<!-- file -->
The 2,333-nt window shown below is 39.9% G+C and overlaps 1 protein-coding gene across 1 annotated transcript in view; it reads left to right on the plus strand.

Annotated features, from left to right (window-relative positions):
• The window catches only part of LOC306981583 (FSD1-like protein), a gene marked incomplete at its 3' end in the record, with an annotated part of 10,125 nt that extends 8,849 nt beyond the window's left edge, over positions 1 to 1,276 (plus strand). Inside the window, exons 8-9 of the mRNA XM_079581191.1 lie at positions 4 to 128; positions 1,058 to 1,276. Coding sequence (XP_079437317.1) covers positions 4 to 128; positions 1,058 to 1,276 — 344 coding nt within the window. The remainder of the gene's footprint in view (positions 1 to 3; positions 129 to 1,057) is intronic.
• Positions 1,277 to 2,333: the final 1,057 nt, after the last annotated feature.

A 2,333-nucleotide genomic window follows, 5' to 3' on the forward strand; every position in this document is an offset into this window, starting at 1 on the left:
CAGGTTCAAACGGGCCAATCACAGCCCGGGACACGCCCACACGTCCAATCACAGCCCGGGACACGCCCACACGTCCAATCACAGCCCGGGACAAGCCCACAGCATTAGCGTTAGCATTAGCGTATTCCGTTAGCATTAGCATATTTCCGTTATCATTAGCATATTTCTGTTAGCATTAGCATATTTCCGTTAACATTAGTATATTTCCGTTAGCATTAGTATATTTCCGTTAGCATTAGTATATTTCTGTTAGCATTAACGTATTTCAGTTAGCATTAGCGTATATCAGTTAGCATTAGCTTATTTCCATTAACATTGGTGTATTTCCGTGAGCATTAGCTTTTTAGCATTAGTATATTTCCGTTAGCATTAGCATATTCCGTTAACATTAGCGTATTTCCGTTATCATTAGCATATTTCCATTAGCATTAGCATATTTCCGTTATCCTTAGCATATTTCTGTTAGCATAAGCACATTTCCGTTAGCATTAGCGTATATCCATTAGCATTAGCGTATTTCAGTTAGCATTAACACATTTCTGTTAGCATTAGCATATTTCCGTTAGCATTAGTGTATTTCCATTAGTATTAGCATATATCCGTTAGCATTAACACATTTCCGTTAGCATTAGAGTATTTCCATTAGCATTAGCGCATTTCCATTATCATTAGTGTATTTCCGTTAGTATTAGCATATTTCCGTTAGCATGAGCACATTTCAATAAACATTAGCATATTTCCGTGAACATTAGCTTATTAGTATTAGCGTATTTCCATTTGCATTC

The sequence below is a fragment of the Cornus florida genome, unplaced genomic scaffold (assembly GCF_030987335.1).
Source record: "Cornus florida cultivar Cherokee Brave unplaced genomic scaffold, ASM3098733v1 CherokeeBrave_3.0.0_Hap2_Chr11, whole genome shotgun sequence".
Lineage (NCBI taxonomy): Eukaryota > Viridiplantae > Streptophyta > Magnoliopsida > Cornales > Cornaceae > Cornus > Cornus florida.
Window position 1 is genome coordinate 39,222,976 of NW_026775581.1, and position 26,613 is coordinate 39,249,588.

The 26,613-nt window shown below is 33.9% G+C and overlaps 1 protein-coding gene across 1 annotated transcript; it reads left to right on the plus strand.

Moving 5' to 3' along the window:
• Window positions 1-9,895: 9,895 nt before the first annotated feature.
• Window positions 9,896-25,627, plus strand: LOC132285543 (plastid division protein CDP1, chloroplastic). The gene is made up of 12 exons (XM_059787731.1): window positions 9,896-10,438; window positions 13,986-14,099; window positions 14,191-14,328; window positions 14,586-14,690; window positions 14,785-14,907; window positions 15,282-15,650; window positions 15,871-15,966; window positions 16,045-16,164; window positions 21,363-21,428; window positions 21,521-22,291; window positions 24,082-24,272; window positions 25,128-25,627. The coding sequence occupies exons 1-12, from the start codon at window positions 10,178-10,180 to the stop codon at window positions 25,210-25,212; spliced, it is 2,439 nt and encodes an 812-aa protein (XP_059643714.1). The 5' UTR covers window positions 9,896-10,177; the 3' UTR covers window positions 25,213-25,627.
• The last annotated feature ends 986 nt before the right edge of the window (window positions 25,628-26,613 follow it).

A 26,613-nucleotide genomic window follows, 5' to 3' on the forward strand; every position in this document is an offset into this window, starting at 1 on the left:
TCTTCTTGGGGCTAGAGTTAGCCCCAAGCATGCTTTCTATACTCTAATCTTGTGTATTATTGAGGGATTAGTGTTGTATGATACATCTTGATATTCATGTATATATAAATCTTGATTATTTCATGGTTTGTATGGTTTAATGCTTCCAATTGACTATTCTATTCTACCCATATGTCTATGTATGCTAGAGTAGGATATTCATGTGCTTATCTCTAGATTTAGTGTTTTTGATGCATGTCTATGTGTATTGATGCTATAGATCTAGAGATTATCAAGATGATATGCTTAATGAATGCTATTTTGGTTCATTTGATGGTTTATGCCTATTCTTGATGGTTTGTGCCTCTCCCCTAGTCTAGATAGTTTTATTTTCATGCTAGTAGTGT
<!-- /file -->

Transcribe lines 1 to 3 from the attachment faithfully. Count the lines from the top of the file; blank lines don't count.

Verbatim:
The 2,333-nt window shown below is 39.9% G+C and overlaps 1 protein-coding gene across 1 annotated transcript in view; it reads left to right on the plus strand.

Annotated features, from left to right (window-relative positions):
• The window catches only part of LOC306981583 (FSD1-like protein), a gene marked incomplete at its 3' end in the record, with an annotated part of 10,125 nt that extends 8,849 nt beyond the window's left edge, over positions 1 to 1,276 (plus strand). Inside the window, exons 8-9 of the mRNA XM_079581191.1 lie at positions 4 to 128; positions 1,058 to 1,276. Coding sequence (XP_079437317.1) covers positions 4 to 128; positions 1,058 to 1,276 — 344 coding nt within the window. The remainder of the gene's footprint in view (positions 1 to 3; positions 129 to 1,057) is intronic.